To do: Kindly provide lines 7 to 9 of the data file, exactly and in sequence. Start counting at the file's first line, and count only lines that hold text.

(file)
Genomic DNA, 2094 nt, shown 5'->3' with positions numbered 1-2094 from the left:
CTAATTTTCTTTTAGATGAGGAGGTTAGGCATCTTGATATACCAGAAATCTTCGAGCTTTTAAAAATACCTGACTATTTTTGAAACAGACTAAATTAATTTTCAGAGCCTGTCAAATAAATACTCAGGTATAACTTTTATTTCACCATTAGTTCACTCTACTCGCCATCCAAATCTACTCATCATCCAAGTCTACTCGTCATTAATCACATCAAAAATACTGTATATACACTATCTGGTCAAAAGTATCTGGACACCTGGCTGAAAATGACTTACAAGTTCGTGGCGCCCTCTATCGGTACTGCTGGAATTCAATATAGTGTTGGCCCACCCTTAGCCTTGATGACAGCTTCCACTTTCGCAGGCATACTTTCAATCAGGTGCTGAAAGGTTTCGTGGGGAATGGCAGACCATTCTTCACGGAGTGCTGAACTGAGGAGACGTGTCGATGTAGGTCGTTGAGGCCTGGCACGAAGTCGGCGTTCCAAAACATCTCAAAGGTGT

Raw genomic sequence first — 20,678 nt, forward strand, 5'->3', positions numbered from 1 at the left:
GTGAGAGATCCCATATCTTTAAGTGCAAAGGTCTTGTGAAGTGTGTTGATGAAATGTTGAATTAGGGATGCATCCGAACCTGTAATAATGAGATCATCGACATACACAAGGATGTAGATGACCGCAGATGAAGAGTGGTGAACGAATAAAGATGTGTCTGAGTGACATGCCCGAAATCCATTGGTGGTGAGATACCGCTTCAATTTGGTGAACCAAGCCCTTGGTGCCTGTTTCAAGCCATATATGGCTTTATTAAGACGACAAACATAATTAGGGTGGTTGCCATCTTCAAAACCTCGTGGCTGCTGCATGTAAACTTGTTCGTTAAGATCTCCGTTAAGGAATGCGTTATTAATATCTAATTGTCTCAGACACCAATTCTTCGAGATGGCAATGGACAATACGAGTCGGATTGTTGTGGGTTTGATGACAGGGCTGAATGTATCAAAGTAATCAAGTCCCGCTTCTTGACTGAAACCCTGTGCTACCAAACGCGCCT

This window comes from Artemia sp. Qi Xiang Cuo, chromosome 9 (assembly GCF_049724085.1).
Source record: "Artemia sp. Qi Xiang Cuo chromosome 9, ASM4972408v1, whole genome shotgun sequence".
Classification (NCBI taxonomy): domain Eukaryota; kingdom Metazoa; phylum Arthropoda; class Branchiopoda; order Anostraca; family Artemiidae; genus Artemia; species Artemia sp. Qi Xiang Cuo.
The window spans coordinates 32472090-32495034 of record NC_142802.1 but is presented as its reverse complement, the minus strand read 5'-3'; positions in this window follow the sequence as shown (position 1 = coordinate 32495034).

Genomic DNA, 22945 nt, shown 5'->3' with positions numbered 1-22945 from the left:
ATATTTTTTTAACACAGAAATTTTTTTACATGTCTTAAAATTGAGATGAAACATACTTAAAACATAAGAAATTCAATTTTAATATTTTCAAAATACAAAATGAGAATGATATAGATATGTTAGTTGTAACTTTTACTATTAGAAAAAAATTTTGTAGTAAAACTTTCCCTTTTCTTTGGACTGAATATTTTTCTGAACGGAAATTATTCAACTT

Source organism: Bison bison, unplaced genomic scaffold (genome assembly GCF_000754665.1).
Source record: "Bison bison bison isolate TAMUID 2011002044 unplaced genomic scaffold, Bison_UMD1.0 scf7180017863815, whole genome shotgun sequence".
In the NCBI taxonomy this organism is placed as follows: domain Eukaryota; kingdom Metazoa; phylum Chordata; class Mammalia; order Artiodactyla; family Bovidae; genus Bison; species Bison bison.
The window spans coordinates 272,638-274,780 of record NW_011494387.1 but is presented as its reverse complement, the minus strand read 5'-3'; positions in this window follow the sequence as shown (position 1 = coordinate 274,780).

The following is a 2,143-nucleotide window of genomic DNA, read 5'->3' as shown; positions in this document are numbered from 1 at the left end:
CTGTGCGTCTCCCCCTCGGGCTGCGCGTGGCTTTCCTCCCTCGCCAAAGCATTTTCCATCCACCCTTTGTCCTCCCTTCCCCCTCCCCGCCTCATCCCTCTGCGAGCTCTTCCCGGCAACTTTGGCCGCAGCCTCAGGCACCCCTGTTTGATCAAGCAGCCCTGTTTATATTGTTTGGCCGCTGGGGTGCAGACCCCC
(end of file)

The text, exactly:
Classification (NCBI taxonomy): domain Eukaryota; kingdom Metazoa; phylum Arthropoda; class Branchiopoda; order Anostraca; family Artemiidae; genus Artemia; species Artemia sp. Qi Xiang Cuo.
The window spans coordinates 32472090-32495034 of record NC_142802.1 but is presented as its reverse complement, the minus strand read 5'-3'; positions in this window follow the sequence as shown (position 1 = coordinate 32495034).

Genomic DNA, 22945 nt, shown 5'->3' with positions numbered 1-22945 from the left: